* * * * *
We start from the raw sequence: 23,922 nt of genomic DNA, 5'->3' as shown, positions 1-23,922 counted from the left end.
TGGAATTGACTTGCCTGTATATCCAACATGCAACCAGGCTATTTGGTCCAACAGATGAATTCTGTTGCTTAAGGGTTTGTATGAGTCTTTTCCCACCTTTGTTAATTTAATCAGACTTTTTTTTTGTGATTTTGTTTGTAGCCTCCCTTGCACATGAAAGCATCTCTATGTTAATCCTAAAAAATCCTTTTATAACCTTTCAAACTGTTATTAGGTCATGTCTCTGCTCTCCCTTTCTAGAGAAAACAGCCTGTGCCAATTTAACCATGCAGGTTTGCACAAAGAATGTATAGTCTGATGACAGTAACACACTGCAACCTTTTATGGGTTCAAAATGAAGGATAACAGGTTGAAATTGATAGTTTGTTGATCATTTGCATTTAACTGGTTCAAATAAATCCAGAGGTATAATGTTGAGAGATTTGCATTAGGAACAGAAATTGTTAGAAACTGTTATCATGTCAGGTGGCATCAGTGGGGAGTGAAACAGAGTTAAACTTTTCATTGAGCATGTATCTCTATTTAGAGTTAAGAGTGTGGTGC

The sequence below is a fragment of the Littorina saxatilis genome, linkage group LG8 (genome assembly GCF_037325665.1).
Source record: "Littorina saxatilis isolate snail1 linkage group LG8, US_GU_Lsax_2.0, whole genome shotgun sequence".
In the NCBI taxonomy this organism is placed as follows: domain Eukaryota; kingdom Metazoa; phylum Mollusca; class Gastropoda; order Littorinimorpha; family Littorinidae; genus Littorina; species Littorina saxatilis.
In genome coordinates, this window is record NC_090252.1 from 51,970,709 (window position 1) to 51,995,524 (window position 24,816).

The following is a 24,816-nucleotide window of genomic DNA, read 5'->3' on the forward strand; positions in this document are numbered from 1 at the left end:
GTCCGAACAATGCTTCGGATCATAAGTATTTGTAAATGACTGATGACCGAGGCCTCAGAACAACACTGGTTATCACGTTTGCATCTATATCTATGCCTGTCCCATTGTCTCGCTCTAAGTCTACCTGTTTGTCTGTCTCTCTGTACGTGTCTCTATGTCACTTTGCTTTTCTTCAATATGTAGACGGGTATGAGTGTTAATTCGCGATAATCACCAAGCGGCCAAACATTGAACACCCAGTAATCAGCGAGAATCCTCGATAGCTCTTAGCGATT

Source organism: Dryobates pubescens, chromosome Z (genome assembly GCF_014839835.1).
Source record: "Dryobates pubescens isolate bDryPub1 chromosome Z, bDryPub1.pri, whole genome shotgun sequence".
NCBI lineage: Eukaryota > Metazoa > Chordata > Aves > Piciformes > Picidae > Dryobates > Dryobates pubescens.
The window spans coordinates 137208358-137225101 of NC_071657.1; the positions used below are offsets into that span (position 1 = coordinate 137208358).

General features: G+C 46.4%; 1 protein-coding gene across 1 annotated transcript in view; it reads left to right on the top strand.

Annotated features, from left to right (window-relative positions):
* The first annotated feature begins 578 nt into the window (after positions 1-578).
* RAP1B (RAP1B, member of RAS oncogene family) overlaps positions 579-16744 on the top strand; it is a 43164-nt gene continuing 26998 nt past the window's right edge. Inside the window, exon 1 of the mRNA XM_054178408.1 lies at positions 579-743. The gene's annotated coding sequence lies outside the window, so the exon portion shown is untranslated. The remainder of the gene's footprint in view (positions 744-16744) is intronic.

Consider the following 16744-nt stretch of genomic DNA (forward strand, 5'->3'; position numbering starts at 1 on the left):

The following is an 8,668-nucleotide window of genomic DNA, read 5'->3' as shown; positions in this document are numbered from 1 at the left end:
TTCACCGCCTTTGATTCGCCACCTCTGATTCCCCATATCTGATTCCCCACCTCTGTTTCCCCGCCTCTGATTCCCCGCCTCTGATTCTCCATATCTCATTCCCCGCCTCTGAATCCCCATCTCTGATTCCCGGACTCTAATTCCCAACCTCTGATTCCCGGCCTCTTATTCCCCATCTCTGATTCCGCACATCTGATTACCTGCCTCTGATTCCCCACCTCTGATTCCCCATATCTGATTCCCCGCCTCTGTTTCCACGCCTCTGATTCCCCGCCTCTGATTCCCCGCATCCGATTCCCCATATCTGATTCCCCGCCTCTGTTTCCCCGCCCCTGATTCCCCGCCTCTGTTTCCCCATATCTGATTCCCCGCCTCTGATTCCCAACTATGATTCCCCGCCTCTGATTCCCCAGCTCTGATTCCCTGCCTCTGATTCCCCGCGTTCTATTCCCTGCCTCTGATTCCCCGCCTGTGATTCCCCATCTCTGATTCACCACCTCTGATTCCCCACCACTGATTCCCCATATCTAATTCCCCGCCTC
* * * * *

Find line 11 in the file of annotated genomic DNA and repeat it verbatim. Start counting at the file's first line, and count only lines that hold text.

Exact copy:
NCBI lineage: Eukaryota > Metazoa > Chordata > Aves > Piciformes > Picidae > Dryobates > Dryobates pubescens.